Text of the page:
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tinually arriving, Mort rest was given to that which spread over a more eastern tract; disturbed again and again, it covered fresh regions ; at length, reaching the farthest limits of the Old World, found a new one, with ample space to occupy unmolested for ages; till Columbus cursed them by a discovery, which brought again new sins and new deaths to both worlds.
“ The inhabitants of the New World (Mr. Pennant obserres), do not consist of the offspring of a single nation ; different people, at several periods, arrived there ; and it is imposible to say, that any one is now to be found on the original spot of its colonization. It is impoffible, with the lights which we have fo recently received, to admit that America could receive its inhabitants (at least the bulk of them) from any other place than eastern Afia. A few proofs may be added, taken from customs or dresses common to the inhabitants of both worlds : some have been long extinct in the Old, others remain in both in full force.
“ The custom of scalping was a barbarism in use with the Scythians, who carried about them at all times this favage mark of triumph: they cut a circle round the neck, and stripped off the skin, as they would that of an ox. · A little image found among the Calmucs, of a Tartarian deity, mounted on a horse, and fitting on a human skin, with scalps pendent from the breaft, fully illuftrates the custom of the Scythian progenitors, as described by the Greek historian. This usage, as the Europeans know by horrid experience, is continued to this day in America. The ferocity of the Scythians to their prisoners extended to the remoteft part of Asia. The Kamtschatkans, even at the time of their discovery by the Russians, put their prisoners to death by the moft lingering and excruciating inventions; a practice in full force to this very day among the aboriginal Americans. A race of the Scythians were stiled Anthropopbagi, from their feeding on human flesh. The people of Nootka Sound still make a repast on their fellow creatures : but what is more wonderful, the savage allies of the British army have been known to throw the mangled limbs of the French prisoners into the horrible cauldron, and devour them with the same relish as those of a quadruped.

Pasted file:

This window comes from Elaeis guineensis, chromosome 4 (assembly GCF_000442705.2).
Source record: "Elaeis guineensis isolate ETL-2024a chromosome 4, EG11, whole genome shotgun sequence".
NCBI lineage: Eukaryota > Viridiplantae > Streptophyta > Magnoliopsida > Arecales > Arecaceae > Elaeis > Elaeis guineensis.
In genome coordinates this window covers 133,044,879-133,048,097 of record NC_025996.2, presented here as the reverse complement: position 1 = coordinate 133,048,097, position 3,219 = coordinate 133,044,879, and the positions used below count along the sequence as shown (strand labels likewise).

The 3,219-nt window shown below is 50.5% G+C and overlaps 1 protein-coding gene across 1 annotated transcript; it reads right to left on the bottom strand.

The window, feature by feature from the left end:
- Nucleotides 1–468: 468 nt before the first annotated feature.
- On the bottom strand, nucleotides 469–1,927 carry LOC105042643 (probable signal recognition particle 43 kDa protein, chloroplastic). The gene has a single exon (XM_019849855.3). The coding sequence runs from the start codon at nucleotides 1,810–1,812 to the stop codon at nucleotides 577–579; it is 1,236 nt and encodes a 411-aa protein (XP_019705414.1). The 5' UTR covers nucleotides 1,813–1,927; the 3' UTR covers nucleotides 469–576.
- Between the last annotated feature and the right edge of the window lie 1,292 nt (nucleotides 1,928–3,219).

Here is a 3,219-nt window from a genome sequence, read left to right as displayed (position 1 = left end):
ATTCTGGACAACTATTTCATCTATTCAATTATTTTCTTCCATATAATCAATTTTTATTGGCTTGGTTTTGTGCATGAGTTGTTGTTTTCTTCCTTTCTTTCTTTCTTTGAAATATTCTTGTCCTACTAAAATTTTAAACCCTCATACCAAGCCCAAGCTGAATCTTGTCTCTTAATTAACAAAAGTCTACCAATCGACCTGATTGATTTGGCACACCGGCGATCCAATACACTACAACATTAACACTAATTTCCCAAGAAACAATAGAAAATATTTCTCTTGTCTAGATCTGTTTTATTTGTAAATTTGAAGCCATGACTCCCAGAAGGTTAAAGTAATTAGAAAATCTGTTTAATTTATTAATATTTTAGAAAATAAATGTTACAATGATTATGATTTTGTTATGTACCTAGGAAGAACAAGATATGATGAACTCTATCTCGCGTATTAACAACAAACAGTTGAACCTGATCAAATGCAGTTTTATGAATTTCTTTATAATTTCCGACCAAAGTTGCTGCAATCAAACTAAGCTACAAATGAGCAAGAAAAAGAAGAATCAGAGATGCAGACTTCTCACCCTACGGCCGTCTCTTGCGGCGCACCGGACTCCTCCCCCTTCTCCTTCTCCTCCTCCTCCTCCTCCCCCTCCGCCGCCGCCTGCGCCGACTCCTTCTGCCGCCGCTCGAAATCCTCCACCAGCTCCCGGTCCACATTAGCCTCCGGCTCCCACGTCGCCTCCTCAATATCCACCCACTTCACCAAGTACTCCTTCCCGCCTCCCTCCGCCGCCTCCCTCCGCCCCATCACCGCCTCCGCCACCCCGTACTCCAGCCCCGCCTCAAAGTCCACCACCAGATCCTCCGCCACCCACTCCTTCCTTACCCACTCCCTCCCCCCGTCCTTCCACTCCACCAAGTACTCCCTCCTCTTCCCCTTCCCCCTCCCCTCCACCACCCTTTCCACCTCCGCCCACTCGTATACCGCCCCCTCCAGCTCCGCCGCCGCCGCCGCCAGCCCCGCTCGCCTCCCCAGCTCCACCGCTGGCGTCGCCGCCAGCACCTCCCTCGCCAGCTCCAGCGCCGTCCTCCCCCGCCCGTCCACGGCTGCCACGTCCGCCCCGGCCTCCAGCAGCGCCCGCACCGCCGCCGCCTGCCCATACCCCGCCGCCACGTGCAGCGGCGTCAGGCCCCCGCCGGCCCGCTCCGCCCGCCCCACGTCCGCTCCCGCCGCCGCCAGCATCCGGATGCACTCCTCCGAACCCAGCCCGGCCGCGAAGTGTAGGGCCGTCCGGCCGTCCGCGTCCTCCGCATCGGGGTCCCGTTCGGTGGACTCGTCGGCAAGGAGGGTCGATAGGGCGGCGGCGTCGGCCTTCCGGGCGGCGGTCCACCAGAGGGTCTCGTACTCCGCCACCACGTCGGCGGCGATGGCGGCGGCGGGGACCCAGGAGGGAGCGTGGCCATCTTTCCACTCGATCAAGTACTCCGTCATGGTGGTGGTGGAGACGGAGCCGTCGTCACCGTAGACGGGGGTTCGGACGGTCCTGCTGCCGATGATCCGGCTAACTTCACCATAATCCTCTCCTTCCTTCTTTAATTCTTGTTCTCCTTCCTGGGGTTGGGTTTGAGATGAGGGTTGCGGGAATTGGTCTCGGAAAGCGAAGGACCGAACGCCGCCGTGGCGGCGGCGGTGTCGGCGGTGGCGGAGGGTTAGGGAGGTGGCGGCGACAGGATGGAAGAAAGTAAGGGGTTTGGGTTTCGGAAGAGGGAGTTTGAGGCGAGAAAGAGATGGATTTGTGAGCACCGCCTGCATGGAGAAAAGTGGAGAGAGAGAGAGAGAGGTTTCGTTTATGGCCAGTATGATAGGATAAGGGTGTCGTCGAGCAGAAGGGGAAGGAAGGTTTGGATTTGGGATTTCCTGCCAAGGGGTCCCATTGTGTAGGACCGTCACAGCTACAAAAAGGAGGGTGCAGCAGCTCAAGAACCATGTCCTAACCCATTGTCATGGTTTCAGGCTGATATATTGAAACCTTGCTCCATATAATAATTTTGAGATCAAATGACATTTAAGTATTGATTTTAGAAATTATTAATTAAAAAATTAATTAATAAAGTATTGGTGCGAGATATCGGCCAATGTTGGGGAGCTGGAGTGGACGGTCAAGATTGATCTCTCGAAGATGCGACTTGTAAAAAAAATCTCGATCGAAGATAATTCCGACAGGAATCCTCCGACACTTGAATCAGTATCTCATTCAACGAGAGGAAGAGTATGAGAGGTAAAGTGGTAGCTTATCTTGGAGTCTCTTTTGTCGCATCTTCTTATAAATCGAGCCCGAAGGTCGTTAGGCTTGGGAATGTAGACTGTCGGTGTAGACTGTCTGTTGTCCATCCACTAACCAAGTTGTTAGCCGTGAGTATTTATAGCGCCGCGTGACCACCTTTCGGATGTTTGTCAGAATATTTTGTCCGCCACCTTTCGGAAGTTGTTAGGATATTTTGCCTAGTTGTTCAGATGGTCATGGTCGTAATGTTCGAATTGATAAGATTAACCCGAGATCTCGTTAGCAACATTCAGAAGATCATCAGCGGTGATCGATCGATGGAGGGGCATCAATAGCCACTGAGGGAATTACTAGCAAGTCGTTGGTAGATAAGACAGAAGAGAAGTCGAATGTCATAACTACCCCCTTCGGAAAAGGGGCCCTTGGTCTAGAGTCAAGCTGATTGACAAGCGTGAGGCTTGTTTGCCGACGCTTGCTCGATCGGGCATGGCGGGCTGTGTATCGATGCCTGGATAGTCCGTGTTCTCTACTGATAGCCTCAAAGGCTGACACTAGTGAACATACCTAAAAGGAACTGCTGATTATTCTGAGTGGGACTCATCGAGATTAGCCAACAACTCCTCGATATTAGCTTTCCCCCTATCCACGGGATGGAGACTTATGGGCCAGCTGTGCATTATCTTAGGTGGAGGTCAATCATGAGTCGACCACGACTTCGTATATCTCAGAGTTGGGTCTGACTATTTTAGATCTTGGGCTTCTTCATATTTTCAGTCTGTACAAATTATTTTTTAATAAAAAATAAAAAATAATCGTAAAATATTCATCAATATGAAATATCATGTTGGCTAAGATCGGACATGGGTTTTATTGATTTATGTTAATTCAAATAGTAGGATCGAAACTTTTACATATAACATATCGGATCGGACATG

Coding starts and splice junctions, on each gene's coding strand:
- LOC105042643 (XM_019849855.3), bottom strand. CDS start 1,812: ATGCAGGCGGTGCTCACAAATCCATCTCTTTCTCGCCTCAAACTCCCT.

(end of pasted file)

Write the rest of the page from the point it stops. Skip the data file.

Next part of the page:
“ The Scythians were said, for a certain time, annually to transform themselves into wolves, and again to resume the human shape. The new discovered Americans about Nootka Sound, at this time disguise themselves in dresses made of the skins of wolves and other wild beasts, and wear even the heads fitted to their own. These habits they use in the chace, to circumvent the animals of the field. But would not igno
rance or superstition ascribe to a supernatural metamorposis these temporary expedients to deceive the brate creation?
“ In their marches, the Kamtschatkans never went abreast, but followed one another in the same tract. The same custom is exactly observed by the Americans.
“ The Tungusi, the most numerous nation resident in Siberia, prick their faces with small punctures, with a needle, in various shapes; then ruh into them charcoal, so that the marks become indelible. This cuftom is still observed in several parts of America. The Indians on the back of Hudson's Bay, to this day, perform the operation exactly in the same manner, and puncture the skin into various figures; as the natives of New Zealand do at present, and as the ancient Britons did with the herb glastum, or woad; and the Virginians, on the first discovery of that country by the English.